Okpik: Little Village in the Arctic is a stunning and eye-opening documentary about one family’s pursuit to becoming fully self-sufficient, living off the land in a remote location on the north end of the Mackenzie River.
Before we’re introduced to Okpik, the film takes audiences on a blizzardy tour through Tuktoyaktuk, or “Tuk” as the locals call it. The hamlet sits on the top northwest corner of the Northwest Territories in Canada. The closest town to Tuk is Inuvik, which is 104 km south; Whitehorse—which most Canadians would consider to be the far north—is an 18-hour drive south. Tuk is as remote as it gets, one of the coldest places to live, and food costs are exorbitant.
In Tuk we meet Inuvialiut elder Marjorie Ovayuak, who is wearing a winter hat and jacket inside her home. She’s recently burst a vessel in her eye from hauling heavy buckets of water around— what she’s forced to do to have a bath when the pipes freeze, which is a regular ordeal.
“Things that are pretty extraordinary to a southern audience are so everyday for me, as someone who lived in the north, whether that’s things of beauty or things that are hard and challenging,” says filmmaker Tiffany Ayalik. “Here’s an elder who has an injury to her eye because her house wasn’t made well. She’s living in social housing and she had to wait over a year for a doorknob, because you’re not allowed to do any repairs on your own. The capacity is so under what the needs are, to keep these homes healthy and functional.”
It quickly becomes apparent that the homes in Tuk lack very basic requirements needed to withstand the brutal elements: the foundations are shoddy, the insulation is poor.
The film then moves to Okpik, an off-grid community 16 km north of Inuvik, and audiences are shown a very different way of life. Okpik was started by Kylik Kisoun Taylor, a self-described “bush man” of Gwitch’in and Scandinavian descent. Taylor lives here with his family, a move they made during the first six months of the pandemic, when he was forced to liquidate his tour company. Their home is heated by the wood they chop, water comes directly from the Mackenzie river, and energy is harnessed by the sun and the wind; they do not rely on any major corporation. Taylor explains that he doesn’t pay rent or property tax, and the cost of living there is only $5 a day. “We’re trying to create a self-sufficient village out here,” says Taylor, who describes the existence as peaceful and happy.
The documentary shows us how Taylor and his family live in this environment, and how he invites people to experience it and participate in community building. “This village is not about Indigenous or non-Indigenous, it’s about a need, and we need a place where cultures are mixing.”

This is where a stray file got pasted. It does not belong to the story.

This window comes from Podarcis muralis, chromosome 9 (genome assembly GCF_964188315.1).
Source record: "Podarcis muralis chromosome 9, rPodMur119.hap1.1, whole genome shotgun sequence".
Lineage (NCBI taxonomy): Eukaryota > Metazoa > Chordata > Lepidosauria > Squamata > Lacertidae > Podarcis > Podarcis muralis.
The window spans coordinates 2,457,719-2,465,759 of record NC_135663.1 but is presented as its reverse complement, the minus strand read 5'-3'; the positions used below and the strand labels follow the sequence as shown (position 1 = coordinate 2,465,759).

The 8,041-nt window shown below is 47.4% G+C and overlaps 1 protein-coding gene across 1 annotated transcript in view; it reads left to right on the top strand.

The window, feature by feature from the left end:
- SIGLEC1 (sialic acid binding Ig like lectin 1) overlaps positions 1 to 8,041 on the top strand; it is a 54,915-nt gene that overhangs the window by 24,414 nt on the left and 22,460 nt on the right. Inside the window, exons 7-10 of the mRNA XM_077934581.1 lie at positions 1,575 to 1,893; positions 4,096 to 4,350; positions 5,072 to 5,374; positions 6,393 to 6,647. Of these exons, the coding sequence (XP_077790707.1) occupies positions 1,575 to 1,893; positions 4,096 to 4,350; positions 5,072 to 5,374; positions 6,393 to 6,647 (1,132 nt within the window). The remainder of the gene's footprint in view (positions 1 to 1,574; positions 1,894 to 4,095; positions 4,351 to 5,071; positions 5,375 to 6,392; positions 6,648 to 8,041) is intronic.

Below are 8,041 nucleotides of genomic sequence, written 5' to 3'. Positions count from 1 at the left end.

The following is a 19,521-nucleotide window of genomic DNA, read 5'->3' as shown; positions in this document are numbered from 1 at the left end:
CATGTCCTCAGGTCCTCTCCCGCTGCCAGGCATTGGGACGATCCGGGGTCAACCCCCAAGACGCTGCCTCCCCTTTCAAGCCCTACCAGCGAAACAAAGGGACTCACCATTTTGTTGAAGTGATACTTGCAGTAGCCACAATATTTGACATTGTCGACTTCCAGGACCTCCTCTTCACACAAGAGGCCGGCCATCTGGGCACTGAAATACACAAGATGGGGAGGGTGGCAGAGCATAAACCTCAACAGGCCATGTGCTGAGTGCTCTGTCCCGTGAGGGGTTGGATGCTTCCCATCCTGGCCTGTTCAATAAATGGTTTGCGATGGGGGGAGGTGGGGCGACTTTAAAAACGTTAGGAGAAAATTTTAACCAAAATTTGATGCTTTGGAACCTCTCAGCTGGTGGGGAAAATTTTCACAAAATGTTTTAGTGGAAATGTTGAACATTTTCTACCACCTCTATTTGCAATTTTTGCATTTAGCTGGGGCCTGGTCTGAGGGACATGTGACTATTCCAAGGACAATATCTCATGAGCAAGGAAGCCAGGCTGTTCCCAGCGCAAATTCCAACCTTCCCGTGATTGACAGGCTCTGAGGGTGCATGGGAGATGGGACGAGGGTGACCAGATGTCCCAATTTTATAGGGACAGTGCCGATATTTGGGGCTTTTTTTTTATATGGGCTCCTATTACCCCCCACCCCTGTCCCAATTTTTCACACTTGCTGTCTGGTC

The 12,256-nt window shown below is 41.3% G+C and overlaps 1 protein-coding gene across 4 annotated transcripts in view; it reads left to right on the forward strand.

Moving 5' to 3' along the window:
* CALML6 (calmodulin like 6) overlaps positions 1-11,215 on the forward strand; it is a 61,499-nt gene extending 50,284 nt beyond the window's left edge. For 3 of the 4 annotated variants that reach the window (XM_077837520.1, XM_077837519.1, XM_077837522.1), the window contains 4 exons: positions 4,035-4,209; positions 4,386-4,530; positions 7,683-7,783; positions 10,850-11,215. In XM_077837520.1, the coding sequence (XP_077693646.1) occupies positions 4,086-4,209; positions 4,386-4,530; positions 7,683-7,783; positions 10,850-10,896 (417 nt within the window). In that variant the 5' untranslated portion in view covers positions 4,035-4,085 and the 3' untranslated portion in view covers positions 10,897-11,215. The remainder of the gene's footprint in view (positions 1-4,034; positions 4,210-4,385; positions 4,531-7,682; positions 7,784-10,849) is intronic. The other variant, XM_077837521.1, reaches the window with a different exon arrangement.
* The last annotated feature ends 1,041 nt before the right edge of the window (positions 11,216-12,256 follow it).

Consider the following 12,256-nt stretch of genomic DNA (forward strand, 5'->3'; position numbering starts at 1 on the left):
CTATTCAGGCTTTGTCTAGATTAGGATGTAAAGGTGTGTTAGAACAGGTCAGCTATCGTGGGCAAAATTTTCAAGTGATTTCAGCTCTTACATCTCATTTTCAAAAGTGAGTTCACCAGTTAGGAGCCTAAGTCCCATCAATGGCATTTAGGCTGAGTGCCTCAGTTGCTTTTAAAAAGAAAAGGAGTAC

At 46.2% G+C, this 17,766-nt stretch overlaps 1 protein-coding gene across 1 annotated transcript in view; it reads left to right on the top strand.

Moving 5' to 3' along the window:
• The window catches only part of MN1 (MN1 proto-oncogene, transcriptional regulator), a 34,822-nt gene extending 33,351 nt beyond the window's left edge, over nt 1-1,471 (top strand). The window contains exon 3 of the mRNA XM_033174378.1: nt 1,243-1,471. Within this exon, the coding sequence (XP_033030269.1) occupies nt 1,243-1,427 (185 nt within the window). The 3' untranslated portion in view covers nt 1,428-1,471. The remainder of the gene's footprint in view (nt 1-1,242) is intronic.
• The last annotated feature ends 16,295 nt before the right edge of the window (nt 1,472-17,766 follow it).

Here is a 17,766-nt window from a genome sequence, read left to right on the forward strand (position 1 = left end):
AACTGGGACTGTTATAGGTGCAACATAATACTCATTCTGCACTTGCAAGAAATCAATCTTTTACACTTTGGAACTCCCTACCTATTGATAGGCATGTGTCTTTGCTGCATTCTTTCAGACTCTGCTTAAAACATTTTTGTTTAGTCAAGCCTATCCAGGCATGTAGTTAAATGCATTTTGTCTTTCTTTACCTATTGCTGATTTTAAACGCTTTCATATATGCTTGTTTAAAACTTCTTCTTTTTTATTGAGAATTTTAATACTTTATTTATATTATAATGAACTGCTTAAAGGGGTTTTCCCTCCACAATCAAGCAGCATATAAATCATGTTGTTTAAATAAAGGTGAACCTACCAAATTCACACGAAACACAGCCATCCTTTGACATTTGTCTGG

It’s a line in the film that resonated deeply with Ayalik. “I feel like in Canada, at large, reconciliation is put heavily on Indigenous peoples. We’re not the only ones who need to reconcile with the business of Canada, the concept of Canada, the legacy of Canada, and colonialism. Non-Indigenous settlers, especially non-Indigenous white settlers, are being left out of the conversation, but they are also involved in trauma. I would be traumatized if my ancestors were the ones inflicting this harm!” says Ayalik, who respects the fact that Taylor is using Okpik as a space for everyone to learn, to listen, to heal, and to see how an alternative way of living is possible. “The siloing that’s happening, the further entrenching of right and left… the further divided we get, the conversation just breaks down completely. Places where we’re forced to come together and see each other as humans, and learn from each other, acknowledge each other’s humanity, that’s really what he’s trying to create on a micro level at the camp.”
The way of life that the doc presents is alluring. It’s hard work, but Taylor doesn’t see it as “work”, just a rewarding connection to the land. Instead of a traditional classroom, his daughter is learning to hunt and fish. Their home is cozy and their days are fulfilling. Modern-day society, the one we’ve created, with packages being delivered containing plastic things built on the other side of the world, or commuting to a job in a tower for 2 hours each day—this is the norm for most, and certainly the pandemic has made us question all of these things, but Okpik: Little Village in the Arctic takes that examination further.
“The world is trending towards more instability, we are definitely not going into any sort of stable phases…with the climate, with politics… We are running full tilt towards instability,” warns Ayalik. “The more autonomous we can be, to feed and house and clothe ourselves, the better off we’ll be.”
Okpik: Little Village in the Arctic plants a seed of what life could be like, a blueprint that you may be inspired to follow, even just a little bit. The film is being released in both English and Inuvialuktun; an endangered language. Watch it on CBC Gem.